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60 billion e-mails a day, much of it spam

Internet users around the world send an estimated 60 billion e-mails every day and many of these are spam or scam attempts, business leaders said Tuesday.
/ Source: Reuters

Internet users around the world send an estimated 60 billion e-mails every day and many of these are spam or scam attempts, business leaders said on Tuesday.

Deutsche Telekom Chief Executive Kai-Uwe Ricke said cyber criminals were growing more active and sophisticated, and the vast e-mail traffic meant industry, government and Internet users had to be vigilant and work together.

"This figure was new for me as well — worldwide there are around 60 billion e-mails sent every day," Telekom Chief Executive Kai-Uwe Ricke told an Internet security conference.

"A large percent of it is spam," Microsoft CEO Steve Ballmer added.

German Interior Minister Wolfgang Schaeuble warned of the recent growth in "phishing" —fishing for passwords, often via fake e-mails that especially target online banking.

"In 2005, the attempts at phishing (globally) dramatically increased, by 300 percent compared with the previous year," he said. "According to international estimates, phishing is successful with up to 5 percent of all Internet users."

He said this success rate caused inestimable economic damage worldwide. Internet security firm Symantec Corp registered some 8 million phishing attempts last year.

Germany's BKA federal crime office said this month it had shut a "phishing" ring of Germans and Lithuanians, sparing online banking customers millions of euros of potential losses.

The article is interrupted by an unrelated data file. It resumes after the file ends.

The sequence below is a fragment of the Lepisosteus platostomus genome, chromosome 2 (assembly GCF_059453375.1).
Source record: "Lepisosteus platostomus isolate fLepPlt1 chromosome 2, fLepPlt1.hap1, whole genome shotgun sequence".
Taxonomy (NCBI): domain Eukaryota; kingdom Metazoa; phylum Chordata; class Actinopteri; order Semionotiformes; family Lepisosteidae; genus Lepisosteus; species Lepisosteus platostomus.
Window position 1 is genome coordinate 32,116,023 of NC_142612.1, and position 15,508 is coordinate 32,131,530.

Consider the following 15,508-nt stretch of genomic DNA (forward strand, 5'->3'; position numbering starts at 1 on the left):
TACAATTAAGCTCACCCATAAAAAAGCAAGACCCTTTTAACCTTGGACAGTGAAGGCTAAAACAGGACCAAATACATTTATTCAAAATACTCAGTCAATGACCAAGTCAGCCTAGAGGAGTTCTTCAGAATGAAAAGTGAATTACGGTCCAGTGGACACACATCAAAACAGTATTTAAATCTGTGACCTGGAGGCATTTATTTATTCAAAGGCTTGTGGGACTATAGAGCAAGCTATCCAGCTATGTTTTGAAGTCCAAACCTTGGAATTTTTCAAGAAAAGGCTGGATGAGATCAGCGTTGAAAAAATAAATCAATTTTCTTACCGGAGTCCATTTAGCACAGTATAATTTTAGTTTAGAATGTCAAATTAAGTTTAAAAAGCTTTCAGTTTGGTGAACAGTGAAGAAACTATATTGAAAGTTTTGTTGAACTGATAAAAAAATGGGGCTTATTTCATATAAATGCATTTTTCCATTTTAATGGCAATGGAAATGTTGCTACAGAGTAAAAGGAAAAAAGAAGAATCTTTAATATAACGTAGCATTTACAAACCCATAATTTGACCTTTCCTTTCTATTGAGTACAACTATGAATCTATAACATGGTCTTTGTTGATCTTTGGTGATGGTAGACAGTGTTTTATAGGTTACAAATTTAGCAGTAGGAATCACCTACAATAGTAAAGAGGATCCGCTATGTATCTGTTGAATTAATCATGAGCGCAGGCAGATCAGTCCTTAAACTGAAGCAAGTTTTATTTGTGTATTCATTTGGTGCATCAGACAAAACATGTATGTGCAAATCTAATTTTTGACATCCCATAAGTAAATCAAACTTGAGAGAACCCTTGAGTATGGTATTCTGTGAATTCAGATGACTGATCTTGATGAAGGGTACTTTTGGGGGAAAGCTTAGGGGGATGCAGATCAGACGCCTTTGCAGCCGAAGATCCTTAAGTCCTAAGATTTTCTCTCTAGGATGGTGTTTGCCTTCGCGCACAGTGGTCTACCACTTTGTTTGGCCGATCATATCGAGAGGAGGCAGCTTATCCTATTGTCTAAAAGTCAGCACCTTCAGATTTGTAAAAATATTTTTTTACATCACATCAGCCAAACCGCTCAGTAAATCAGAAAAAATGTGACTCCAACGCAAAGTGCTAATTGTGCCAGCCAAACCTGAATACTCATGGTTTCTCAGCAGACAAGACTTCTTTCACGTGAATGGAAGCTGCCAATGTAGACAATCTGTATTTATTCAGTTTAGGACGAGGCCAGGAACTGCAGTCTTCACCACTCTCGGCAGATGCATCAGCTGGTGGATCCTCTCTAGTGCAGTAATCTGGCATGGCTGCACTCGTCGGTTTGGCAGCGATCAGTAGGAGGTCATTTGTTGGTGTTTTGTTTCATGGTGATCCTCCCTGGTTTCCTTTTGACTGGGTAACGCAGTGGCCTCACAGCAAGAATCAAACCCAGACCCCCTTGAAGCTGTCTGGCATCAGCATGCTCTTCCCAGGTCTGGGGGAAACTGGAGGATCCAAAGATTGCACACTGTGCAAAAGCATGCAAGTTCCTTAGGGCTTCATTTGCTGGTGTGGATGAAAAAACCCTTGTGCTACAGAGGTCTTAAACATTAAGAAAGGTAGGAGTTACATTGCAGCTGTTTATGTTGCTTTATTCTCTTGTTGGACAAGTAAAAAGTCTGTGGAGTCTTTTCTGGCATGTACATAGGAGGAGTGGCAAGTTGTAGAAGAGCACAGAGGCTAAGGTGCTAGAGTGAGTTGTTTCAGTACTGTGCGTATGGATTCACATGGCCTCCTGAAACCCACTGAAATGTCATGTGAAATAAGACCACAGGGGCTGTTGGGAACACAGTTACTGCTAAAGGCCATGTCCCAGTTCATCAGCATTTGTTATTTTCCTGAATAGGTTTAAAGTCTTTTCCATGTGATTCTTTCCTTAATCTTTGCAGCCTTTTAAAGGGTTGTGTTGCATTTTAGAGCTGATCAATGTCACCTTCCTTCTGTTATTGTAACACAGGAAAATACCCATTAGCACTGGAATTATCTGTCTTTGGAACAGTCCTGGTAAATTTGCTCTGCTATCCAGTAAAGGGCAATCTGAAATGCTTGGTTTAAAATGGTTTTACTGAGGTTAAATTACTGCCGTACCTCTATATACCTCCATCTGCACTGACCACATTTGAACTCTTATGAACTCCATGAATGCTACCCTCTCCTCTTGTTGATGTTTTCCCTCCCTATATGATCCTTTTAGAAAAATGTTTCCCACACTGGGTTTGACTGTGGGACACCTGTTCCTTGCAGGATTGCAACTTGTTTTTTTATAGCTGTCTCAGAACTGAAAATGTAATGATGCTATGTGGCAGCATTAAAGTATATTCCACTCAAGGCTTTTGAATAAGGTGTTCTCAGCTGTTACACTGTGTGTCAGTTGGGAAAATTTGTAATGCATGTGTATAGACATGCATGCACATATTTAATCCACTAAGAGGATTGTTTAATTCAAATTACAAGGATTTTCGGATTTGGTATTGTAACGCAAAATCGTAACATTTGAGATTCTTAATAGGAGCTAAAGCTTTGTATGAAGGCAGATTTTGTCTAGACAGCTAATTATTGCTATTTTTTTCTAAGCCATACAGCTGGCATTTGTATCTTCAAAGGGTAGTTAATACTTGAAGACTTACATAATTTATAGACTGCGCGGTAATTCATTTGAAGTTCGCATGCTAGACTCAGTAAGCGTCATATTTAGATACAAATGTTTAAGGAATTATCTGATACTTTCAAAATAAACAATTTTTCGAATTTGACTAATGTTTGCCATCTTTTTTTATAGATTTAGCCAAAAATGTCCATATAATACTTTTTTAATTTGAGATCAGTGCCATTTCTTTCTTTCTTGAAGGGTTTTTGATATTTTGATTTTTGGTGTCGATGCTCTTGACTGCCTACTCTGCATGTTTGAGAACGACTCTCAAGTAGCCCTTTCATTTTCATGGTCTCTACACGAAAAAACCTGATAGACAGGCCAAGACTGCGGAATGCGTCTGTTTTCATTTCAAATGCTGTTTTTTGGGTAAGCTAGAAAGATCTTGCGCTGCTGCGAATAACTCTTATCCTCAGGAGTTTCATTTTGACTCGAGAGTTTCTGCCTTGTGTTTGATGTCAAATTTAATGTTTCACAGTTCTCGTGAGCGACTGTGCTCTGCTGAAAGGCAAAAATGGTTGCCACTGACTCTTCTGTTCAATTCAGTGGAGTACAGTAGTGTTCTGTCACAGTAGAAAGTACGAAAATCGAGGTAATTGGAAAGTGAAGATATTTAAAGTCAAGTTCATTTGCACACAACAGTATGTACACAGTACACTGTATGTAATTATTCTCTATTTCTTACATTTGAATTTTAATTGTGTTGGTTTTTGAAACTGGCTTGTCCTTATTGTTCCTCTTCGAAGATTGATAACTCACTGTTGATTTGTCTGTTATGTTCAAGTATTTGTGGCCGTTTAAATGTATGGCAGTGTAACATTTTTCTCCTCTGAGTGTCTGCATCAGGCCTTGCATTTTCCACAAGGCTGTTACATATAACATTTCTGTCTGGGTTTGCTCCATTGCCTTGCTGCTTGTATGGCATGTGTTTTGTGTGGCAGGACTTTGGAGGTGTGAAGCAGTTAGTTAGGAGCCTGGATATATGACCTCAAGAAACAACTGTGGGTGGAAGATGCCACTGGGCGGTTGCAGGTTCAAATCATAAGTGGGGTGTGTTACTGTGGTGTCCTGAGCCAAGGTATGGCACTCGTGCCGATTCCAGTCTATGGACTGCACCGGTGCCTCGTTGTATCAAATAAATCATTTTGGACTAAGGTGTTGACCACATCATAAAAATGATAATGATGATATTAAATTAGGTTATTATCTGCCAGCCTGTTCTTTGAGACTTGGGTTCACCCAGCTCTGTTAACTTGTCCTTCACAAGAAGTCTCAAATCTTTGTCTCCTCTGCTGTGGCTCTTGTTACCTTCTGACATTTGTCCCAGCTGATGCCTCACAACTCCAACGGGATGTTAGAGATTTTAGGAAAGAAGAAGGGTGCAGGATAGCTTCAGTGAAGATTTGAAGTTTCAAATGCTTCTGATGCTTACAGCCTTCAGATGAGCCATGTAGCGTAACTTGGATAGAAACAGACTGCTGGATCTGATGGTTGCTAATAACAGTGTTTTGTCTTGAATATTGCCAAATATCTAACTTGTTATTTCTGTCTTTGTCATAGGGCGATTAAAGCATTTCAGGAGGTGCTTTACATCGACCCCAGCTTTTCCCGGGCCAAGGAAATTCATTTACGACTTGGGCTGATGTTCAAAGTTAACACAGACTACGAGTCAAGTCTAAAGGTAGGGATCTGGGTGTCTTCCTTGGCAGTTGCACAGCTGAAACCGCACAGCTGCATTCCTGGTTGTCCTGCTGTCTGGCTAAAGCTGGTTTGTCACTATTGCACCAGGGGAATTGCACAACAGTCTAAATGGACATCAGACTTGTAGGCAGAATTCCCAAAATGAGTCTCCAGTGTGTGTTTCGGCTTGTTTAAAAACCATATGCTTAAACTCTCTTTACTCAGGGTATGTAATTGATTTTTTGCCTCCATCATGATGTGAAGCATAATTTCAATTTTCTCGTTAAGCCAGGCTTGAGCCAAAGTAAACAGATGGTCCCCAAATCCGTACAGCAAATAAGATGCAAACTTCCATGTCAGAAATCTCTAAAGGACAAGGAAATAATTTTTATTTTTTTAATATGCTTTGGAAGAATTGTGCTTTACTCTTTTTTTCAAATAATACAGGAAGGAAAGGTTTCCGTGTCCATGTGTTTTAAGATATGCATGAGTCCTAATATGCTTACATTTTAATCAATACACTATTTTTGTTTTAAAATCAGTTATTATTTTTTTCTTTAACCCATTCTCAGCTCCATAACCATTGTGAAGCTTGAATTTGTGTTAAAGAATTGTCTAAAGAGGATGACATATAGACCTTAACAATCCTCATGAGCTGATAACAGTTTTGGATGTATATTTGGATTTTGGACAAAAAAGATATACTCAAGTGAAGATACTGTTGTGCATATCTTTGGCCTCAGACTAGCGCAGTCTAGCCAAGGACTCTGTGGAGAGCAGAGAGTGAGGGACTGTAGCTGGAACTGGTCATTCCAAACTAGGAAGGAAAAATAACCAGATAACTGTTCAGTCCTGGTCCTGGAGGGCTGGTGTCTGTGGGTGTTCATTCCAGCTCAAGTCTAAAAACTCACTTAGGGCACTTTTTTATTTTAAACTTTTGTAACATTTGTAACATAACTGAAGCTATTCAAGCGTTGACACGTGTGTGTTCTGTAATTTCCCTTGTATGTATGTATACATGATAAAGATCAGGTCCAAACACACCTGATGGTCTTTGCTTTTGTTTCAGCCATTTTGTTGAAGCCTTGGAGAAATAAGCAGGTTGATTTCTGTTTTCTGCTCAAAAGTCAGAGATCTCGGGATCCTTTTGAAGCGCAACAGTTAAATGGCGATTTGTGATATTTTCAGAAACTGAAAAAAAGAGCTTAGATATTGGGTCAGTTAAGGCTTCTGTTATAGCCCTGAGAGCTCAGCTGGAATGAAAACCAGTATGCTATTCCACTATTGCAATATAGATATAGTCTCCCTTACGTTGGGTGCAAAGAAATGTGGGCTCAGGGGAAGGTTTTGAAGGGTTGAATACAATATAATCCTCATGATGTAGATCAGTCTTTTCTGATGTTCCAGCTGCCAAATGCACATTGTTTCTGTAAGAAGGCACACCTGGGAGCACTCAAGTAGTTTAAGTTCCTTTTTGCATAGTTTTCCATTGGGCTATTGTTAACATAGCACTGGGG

The BKA said the phishing ring obtained online banking customers' user names and passwords and other sensitive data from their victims' computers by means of a "Trojan horse", a self-circulating, virus-like program that spreads by e-mail and sends data from the infiltrated computer back to the "phisher".

Schaeuble said many Germans used no form of Internet protection, exposing themselves needlessly to phishing and other criminal attempts to infiltrate their computers.

"One out of every four Germans is without anti-virus protection and more than half had no firewalls," he said.

Ballmer said this situation was probably worse in the United States, but there were signs Internet users were becoming better educated about protecting themselves from cyber criminals. ( is a Microsoft - NBC joint venture.)

He said it was important for software developers like Microsoft to make their products as secure as possible. But he warned that improved security would require the combined efforts of authorities, the industry and users themselves.

"The hackers out there are really are smart and getting smarter. We all have to run in front of them," Ballmer said.

To improve U.S. cyber security, Ballmer said Microsoft would launch an initiative next month in the United States modeled on a German program, "Germany Safe on the Net", set up a year ago by Telekom, Microsoft, the government and Internet-related firms to improve Internet safety.